While my Twitter mentions and my inbox’s spam folder have made it abundantly clear that video game enthusiasts do not like movie critics, by and large, they do like movies. The video gaming site Machinima (itself a property of Warner Bros., which is worth knowing) recently conducted a survey that indicates as much, polling gamers about their moviegoing habits and preferences. And while the gaming community remains on constant watch for the twin scourges of studio-sponsored bribery and bias among critics, they have not allowed them to dampen their enjoyment of a night out at the cineplex.
With the arrival of San Diego Comic-Con last week, the major announcements started flying fast and furious. After the avalanche of release date announcements, trailer releases, and other first-look headline-generators, the news broke that the gears of progress had begun turning for James Bond’s next cinematic outing. The official Twitter account posted that the still-untitled James Bond 25 would hit American theaters on November 8, 2019 after an earlier release in the United Kingdom and elsewhere, and also presumably after shiploads of online pirates have gotten their mitts on it. Americans do not tend to take delayed release dates lying down.
Our children won’t believe us when we tell them that there used to be doubt over whether a female-fronted superhero movie would work at the box office. Even at present, the days of studio executive hand-wringing over whether audiences would deign to shell out their precious $11.75 to see a film in which a woman — who was not a man — did superhero things feel favorably remote. For director Patty Jenkins and her marble-carved star Gal Gadot have proven beyond all debate and rage-choked internet commenting that women are perfectly capable of making a whole mess of money during blockbuster season. And now it’s official.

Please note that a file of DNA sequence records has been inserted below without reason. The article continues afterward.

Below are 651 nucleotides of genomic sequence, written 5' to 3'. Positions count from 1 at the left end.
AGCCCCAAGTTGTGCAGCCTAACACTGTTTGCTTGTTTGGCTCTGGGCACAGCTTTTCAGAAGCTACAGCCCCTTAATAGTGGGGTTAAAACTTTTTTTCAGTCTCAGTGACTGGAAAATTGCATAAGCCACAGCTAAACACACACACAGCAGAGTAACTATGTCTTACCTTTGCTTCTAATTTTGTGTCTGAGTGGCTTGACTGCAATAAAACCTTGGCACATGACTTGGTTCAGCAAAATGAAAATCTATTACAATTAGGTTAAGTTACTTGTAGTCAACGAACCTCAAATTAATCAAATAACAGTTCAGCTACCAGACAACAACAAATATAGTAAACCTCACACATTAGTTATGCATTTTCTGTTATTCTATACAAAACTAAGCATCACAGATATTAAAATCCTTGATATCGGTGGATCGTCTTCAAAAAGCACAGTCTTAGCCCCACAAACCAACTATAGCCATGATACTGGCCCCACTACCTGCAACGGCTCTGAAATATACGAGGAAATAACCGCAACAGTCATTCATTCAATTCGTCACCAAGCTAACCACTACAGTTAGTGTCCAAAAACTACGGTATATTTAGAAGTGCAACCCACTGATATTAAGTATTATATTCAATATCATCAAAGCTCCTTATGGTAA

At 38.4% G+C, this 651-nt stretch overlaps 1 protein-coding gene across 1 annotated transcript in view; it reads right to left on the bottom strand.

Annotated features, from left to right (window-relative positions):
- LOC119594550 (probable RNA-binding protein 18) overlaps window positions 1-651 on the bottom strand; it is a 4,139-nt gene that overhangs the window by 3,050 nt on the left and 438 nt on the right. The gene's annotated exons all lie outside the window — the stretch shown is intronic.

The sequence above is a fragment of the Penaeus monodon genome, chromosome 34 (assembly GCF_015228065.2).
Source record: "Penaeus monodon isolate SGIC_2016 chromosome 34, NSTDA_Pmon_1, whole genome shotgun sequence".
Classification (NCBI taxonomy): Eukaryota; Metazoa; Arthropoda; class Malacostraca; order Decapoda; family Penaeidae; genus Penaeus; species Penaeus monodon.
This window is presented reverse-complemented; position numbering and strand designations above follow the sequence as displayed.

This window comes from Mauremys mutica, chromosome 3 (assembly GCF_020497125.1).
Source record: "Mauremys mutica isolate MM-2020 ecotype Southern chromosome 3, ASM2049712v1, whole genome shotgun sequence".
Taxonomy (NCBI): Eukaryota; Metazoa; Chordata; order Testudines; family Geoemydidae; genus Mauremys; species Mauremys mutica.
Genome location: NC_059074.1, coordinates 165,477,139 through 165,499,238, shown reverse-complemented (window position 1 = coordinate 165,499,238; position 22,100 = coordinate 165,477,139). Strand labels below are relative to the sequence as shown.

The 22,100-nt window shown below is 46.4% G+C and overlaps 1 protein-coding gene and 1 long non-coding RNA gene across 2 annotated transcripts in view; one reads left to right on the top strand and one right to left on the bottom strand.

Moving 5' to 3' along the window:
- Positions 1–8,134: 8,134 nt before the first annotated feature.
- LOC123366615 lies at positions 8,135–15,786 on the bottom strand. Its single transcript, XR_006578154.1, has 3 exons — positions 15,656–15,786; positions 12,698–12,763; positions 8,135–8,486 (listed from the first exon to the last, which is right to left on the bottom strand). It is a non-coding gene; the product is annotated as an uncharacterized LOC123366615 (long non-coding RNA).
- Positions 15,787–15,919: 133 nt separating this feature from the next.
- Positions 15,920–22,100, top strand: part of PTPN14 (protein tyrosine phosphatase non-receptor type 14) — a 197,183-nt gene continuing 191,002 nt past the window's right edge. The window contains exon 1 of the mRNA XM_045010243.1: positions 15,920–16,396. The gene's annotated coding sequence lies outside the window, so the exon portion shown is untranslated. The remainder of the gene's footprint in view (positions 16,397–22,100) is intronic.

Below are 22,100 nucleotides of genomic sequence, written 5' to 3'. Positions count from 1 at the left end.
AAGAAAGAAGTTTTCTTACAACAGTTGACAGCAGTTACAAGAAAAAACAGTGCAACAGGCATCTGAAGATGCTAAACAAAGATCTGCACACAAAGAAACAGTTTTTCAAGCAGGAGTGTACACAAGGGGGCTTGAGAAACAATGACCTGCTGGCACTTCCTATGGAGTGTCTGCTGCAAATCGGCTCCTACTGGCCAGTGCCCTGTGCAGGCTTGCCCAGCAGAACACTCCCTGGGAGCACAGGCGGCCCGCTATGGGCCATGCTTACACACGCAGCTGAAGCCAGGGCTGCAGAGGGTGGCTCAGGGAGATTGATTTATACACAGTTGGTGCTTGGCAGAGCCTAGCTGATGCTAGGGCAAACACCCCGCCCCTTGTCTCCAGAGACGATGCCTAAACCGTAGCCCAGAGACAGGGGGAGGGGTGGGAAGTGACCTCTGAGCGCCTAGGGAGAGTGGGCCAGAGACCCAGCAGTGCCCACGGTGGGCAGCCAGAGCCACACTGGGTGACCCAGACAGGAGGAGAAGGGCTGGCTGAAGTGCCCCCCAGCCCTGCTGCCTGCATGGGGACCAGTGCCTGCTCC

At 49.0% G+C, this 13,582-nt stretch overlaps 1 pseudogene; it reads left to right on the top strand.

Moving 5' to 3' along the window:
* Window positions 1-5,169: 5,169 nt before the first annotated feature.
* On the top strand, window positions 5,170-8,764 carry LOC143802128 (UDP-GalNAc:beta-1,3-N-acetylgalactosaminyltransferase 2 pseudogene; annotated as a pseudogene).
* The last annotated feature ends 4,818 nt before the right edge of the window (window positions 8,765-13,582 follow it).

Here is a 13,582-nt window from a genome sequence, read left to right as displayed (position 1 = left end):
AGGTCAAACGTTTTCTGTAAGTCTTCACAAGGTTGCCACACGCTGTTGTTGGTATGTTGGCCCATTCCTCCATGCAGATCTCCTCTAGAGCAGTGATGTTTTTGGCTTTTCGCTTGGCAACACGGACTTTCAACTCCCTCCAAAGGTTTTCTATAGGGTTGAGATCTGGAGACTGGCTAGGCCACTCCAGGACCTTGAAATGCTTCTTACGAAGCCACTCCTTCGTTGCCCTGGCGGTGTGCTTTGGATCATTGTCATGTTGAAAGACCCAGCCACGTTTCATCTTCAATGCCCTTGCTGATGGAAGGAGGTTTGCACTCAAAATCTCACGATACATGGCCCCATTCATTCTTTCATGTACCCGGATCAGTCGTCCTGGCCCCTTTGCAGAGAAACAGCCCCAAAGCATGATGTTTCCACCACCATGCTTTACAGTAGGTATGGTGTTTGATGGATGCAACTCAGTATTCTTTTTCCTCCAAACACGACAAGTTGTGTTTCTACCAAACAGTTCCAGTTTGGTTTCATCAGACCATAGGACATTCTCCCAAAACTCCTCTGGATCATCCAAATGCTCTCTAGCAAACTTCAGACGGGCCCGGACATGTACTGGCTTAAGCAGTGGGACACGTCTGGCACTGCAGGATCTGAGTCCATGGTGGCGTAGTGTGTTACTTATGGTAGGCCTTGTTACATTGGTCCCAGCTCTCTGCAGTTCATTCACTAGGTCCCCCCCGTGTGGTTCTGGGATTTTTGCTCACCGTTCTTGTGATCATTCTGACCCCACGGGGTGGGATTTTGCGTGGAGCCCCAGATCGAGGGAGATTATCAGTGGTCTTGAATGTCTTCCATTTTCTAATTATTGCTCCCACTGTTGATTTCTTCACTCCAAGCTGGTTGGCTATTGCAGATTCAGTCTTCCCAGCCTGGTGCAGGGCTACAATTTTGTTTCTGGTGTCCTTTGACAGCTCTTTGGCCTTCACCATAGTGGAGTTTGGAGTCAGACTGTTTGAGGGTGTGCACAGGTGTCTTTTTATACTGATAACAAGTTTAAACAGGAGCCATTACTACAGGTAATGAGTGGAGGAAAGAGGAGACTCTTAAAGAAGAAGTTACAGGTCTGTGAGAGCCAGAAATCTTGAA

Adam Wingard’s adaptation of popular anime series Death Note drew a lot of heat before the public even saw a single frame, as fans of the original were displeased to learn he’d set the film in the U.S. instead of the original Japan and make the Asian lead into a white guy, a move we shall henceforth refer to as “Ghost in the Shelling.” And while the question of whitewashing will most likely persist on through the film’s August 25 release, we still have yet to see whether it will be a competent horror film on non-politicized terms. Today, the public can start to get an impression of whether the film is garden-variety bad in addition to being #problematic.
Sandra Bullock has been relatively quiet as of late. She starred in Our Brand Is Crisis and lent her vocals to Minions in 2013, which means the last time anybody actually saw her face (sorry, Our Brand Is Crisis) was in 2013’s Gravity. Presumably, she’s been getting some quality time with the family while waiting for the right script, which has hopefully come in the form of the all-ladies Ocean’s 8 due next year. But today brings the news that the former Miss Congeniality has now laid plans for another future project, and this one’s going online.
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